Thursday, 18 September 2014

Salmonids in the Classroom

The whole reason we started studying human anatomy is because we wanted to dissect a salmon!  Yup L's daddy is a super fisherman and we are usually up close and personal with fish all summer so salmon dissection was a natural thing to want to do.  I figured it would be best to learn about human anatomy so we could compare and contrast.

While searching for info on salmon dissection I just happened upon this amazing program called Salmonids in the classroom.  It was created by the Canadian department of fisheries and is an online collection of lesson plans and experiments covering everything you could possibly ever want to know about salmon.  For free!!  Here is the link.

The best part is that we teamed up with another homeschooling boy(A) of the same age who also went through Montessori.  We meet each week and go through different topics.

First off we talked about the salmon life cycles and compared it to other life cycles.  We discussed what salmon need to survive compared to other species.

Next we learned about how fish are shaped and experimented with making clay models of different shapes including an excellent fish shape created by A.  They children compared how each shape moved through the water and the overwhelming answer was the fish shape.  It really was incredible how easily the fish moved through the water and how it easily could be moved up and down.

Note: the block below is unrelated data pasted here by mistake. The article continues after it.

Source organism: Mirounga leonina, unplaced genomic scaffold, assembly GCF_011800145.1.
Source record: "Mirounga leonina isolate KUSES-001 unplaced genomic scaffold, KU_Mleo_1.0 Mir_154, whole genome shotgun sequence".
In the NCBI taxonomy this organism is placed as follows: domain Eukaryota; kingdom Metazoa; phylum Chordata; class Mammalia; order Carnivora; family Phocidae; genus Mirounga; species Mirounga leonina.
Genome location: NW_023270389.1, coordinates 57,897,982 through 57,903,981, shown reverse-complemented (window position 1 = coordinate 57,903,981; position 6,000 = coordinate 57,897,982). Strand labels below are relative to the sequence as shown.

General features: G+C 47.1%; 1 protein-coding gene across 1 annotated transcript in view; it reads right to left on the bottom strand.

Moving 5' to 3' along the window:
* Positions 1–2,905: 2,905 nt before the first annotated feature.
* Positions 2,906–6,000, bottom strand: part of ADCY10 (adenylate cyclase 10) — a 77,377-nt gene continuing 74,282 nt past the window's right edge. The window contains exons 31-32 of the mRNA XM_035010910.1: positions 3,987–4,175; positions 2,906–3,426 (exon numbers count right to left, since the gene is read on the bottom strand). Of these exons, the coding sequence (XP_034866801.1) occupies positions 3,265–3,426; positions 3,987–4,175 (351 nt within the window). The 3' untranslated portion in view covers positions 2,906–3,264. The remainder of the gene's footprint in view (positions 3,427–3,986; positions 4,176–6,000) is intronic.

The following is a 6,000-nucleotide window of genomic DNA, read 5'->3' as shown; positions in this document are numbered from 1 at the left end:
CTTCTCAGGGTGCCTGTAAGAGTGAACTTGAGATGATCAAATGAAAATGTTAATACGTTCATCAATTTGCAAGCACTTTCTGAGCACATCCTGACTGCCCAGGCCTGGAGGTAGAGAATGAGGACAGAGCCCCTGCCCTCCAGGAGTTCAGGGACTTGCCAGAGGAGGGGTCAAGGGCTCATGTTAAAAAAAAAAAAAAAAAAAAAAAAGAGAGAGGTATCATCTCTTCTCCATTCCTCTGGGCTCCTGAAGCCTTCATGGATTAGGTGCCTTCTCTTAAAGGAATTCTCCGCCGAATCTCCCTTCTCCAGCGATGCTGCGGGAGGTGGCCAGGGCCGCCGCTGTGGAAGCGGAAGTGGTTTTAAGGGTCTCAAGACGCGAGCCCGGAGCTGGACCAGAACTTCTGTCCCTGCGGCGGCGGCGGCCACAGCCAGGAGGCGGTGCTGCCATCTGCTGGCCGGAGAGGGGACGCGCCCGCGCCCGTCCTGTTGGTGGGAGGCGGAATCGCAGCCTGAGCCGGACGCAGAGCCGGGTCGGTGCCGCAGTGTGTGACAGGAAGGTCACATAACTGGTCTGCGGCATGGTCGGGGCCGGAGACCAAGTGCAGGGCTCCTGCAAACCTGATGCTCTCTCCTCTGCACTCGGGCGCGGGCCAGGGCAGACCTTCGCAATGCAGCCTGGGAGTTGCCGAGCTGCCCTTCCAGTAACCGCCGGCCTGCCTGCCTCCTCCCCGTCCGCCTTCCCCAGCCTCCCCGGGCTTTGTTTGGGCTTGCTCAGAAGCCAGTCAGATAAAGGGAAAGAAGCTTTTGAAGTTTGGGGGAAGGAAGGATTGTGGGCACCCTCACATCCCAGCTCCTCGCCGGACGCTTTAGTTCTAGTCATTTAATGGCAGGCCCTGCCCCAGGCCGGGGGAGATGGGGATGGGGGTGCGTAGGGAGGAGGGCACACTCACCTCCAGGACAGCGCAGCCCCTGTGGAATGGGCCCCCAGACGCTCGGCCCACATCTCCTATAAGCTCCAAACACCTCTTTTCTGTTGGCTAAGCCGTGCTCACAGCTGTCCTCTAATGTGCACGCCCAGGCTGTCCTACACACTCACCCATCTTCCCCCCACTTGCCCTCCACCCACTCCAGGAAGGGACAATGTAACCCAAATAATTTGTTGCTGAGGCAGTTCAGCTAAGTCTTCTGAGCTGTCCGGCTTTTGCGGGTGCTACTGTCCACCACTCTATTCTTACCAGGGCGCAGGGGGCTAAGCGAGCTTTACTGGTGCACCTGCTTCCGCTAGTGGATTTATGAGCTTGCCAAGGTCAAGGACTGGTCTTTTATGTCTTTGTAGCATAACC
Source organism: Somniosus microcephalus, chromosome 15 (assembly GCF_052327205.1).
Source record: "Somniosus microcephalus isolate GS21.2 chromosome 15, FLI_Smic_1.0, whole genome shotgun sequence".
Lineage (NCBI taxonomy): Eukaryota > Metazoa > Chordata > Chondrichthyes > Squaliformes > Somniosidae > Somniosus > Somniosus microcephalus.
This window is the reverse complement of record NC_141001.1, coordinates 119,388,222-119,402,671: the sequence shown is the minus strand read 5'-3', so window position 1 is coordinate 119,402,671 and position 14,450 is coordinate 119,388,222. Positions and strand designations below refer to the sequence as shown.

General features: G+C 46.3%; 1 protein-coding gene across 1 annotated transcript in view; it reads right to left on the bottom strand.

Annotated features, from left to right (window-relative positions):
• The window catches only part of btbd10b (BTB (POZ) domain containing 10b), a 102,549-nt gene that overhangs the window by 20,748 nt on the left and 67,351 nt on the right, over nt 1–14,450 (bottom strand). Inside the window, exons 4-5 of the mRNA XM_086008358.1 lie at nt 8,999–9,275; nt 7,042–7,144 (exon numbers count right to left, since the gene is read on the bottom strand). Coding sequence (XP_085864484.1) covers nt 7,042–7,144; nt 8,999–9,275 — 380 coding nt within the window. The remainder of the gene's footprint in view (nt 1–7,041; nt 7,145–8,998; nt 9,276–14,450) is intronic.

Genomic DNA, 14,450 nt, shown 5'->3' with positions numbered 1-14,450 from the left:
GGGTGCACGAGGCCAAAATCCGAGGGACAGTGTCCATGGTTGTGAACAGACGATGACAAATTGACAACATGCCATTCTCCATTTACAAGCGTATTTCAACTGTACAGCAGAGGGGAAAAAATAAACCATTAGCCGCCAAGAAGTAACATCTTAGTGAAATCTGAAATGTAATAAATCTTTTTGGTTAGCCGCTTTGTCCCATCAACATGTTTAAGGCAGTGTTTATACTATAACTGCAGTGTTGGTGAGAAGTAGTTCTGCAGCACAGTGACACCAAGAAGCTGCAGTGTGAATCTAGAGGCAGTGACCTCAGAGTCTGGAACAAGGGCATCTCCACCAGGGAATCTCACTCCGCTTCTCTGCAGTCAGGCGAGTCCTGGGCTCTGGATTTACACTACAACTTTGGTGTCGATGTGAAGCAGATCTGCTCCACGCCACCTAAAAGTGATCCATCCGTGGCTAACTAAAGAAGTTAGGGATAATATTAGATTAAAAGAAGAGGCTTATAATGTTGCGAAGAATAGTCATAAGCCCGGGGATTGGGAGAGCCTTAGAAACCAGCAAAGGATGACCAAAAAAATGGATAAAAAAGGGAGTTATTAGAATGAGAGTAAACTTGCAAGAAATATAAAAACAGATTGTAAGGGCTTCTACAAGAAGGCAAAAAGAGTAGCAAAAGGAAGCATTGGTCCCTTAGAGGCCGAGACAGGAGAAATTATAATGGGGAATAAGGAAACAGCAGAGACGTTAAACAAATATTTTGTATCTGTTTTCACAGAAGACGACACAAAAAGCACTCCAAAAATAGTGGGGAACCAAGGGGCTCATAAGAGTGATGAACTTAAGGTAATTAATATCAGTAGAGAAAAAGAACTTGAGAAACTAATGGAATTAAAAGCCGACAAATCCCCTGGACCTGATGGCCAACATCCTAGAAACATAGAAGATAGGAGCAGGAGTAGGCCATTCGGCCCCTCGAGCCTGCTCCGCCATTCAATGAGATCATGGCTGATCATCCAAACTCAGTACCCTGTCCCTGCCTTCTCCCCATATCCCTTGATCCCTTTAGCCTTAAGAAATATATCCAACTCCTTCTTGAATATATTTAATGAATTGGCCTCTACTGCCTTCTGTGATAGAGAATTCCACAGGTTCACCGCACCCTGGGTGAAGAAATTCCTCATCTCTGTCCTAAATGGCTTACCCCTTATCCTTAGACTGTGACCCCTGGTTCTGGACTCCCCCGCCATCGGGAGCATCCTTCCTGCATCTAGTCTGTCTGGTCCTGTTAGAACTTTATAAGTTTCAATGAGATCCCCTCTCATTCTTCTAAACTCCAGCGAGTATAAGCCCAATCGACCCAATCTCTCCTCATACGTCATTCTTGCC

Next was learning about the salmon external anatomy.  We did an experiment on how gills work using coffee grains and water in one cup poured over a paper towel into another cup.  The coffee grains represented the oxygen in the water and how some of it was absorbed by the paper towel(gills) while the water and other oxygen was passed through.  
Did you know that salmon use their sense of smell to find their home stream?

After external anatomy we delved into internal anatomy.  The children wrote labels for each part of the fish to use for the dissection and we compared salmon body parts to humans.  Fascinating!  Do you know what a swim bladder is? We do now!

The day of the big salmon dissection we invited A's family over for a BBQ.  L's daddy did the dissecting the all the children were right in there.  They labelled all of the parts and then went through the organs one by one.  Our fish turned out to be a female and had tons of eggs!

It was such a wonderful hands on learning experience for everyone and the best part is that we ate the rest of the salmon for dinner!
Up next salmon scales, eggs and so much more.....


  1. So cool. I'm thoroughly enjoying your learning adventures. I want to be 6 again. Have you heard of Gyotaku?

  2. Hi Nduoma I'm glad you are enjoying our adventures. I just Google Gyotaku and it's absolutely fascinating. Would love to try this but not sure if my husband can catch any more fish as the season is almost over. If not we'll certainly try it next year.
    Thank you for making me aware of this beautiful art form!